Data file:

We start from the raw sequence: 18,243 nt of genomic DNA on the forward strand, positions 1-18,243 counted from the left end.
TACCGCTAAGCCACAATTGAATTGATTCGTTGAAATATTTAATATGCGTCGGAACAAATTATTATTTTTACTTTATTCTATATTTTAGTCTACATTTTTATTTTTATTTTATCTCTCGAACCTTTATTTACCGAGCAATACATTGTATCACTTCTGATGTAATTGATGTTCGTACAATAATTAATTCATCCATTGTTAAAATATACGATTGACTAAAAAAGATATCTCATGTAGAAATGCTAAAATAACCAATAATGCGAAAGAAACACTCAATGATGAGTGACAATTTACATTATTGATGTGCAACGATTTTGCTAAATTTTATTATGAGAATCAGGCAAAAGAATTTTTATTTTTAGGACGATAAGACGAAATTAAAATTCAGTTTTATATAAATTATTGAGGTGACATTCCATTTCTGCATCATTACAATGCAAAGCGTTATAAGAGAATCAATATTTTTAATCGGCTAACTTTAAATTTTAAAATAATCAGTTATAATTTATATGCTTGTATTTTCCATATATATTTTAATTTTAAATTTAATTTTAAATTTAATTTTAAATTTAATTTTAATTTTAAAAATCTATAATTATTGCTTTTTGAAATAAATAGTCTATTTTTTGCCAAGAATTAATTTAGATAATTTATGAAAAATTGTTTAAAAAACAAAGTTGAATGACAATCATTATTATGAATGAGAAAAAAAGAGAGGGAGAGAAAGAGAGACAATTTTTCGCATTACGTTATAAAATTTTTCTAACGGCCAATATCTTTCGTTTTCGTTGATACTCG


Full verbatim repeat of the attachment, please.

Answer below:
We start from the raw sequence: 18,243 nt of genomic DNA on the forward strand, positions 1-18,243 counted from the left end.
TACCGCTAAGCCACAATTGAATTGATTCGTTGAAATATTTAATATGCGTCGGAACAAATTATTATTTTTACTTTATTCTATATTTTAGTCTACATTTTTATTTTTATTTTATCTCTCGAACCTTTATTTACCGAGCAATACATTGTATCACTTCTGATGTAATTGATGTTCGTACAATAATTAATTCATCCATTGTTAAAATATACGATTGACTAAAAAAGATATCTCATGTAGAAATGCTAAAATAACCAATAATGCGAAAGAAACACTCAATGATGAGTGACAATTTACATTATTGATGTGCAACGATTTTGCTAAATTTTATTATGAGAATCAGGCAAAAGAATTTTTATTTTTAGGACGATAAGACGAAATTAAAATTCAGTTTTATATAAATTATTGAGGTGACATTCCATTTCTGCATCATTACAATGCAAAGCGTTATAAGAGAATCAATATTTTTAATCGGCTAACTTTAAATTTTAAAATAATCAGTTATAATTTATATGCTTGTATTTTCCATATATATTTTAATTTTAAATTTAATTTTAAATTTAATTTTAAATTTAATTTTAATTTTAAAAATCTATAATTATTGCTTTTTGAAATAAATAGTCTATTTTTTGCCAAGAATTAATTTAGATAATTTATGAAAAATTGTTTAAAAAACAAAGTTGAATGACAATCATTATTATGAATGAGAAAAAAAGAGAGGGAGAGAAAGAGAGACAATTTTTCGCATTACGTTATAAAATTTTTCTAACGGCCAATATCTTTCGTTTTCGTTGATACTCG